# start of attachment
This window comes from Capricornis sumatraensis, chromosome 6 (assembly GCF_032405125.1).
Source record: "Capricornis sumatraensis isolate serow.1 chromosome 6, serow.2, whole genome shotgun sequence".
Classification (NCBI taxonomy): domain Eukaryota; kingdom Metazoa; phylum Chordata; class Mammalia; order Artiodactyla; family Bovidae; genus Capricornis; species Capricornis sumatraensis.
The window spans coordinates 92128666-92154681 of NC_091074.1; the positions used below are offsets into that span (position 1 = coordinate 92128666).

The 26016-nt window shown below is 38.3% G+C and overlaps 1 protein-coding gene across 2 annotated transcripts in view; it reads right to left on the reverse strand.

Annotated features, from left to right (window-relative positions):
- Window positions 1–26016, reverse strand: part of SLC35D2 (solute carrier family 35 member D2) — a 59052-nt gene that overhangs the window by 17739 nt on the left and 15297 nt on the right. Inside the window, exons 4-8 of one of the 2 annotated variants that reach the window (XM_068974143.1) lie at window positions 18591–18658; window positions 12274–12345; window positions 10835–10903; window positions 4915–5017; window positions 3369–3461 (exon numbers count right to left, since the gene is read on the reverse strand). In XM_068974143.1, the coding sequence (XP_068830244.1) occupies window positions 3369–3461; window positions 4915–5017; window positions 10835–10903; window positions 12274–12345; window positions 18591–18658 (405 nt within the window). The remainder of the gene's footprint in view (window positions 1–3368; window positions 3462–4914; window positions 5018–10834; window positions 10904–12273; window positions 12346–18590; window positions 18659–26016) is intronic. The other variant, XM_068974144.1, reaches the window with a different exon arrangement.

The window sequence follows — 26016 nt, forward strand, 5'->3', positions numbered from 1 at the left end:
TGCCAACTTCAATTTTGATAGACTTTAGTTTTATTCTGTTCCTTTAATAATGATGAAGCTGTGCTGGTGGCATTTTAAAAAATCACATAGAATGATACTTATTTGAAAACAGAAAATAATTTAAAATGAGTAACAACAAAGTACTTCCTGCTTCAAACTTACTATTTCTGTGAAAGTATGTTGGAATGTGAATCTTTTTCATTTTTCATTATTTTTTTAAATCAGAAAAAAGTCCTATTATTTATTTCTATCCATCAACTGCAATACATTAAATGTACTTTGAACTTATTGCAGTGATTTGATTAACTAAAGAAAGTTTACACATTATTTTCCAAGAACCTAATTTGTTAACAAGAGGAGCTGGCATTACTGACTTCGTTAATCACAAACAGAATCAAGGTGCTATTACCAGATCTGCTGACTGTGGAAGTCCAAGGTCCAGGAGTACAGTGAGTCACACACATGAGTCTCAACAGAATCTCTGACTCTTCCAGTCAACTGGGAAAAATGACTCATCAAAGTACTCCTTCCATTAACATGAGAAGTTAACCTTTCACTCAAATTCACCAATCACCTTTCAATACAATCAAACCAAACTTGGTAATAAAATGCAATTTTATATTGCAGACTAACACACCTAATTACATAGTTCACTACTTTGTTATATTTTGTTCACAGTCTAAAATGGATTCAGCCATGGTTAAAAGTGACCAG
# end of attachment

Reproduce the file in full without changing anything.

This window comes from Capricornis sumatraensis, chromosome 6 (assembly GCF_032405125.1).
Source record: "Capricornis sumatraensis isolate serow.1 chromosome 6, serow.2, whole genome shotgun sequence".
Classification (NCBI taxonomy): domain Eukaryota; kingdom Metazoa; phylum Chordata; class Mammalia; order Artiodactyla; family Bovidae; genus Capricornis; species Capricornis sumatraensis.
The window spans coordinates 92128666-92154681 of NC_091074.1; the positions used below are offsets into that span (position 1 = coordinate 92128666).

The 26016-nt window shown below is 38.3% G+C and overlaps 1 protein-coding gene across 2 annotated transcripts in view; it reads right to left on the reverse strand.

Annotated features, from left to right (window-relative positions):
- Window positions 1–26016, reverse strand: part of SLC35D2 (solute carrier family 35 member D2) — a 59052-nt gene that overhangs the window by 17739 nt on the left and 15297 nt on the right. Inside the window, exons 4-8 of one of the 2 annotated variants that reach the window (XM_068974143.1) lie at window positions 18591–18658; window positions 12274–12345; window positions 10835–10903; window positions 4915–5017; window positions 3369–3461 (exon numbers count right to left, since the gene is read on the reverse strand). In XM_068974143.1, the coding sequence (XP_068830244.1) occupies window positions 3369–3461; window positions 4915–5017; window positions 10835–10903; window positions 12274–12345; window positions 18591–18658 (405 nt within the window). The remainder of the gene's footprint in view (window positions 1–3368; window positions 3462–4914; window positions 5018–10834; window positions 10904–12273; window positions 12346–18590; window positions 18659–26016) is intronic. The other variant, XM_068974144.1, reaches the window with a different exon arrangement.

The window sequence follows — 26016 nt, forward strand, 5'->3', positions numbered from 1 at the left end:
TGCCAACTTCAATTTTGATAGACTTTAGTTTTATTCTGTTCCTTTAATAATGATGAAGCTGTGCTGGTGGCATTTTAAAAAATCACATAGAATGATACTTATTTGAAAACAGAAAATAATTTAAAATGAGTAACAACAAAGTACTTCCTGCTTCAAACTTACTATTTCTGTGAAAGTATGTTGGAATGTGAATCTTTTTCATTTTTCATTATTTTTTTAAATCAGAAAAAAGTCCTATTATTTATTTCTATCCATCAACTGCAATACATTAAATGTACTTTGAACTTATTGCAGTGATTTGATTAACTAAAGAAAGTTTACACATTATTTTCCAAGAACCTAATTTGTTAACAAGAGGAGCTGGCATTACTGACTTCGTTAATCACAAACAGAATCAAGGTGCTATTACCAGATCTGCTGACTGTGGAAGTCCAAGGTCCAGGAGTACAGTGAGTCACACACATGAGTCTCAACAGAATCTCTGACTCTTCCAGTCAACTGGGAAAAATGACTCATCAAAGTACTCCTTCCATTAACATGAGAAGTTAACCTTTCACTCAAATTCACCAATCACCTTTCAATACAATCAAACCAAACTTGGTAATAAAATGCAATTTTATATTGCAGACTAACACACCTAATTACATAGTTCACTACTTTGTTATATTTTGTTCACAGTCTAAAATGGATTCAGCCATGGTTAAAAGTGACCAG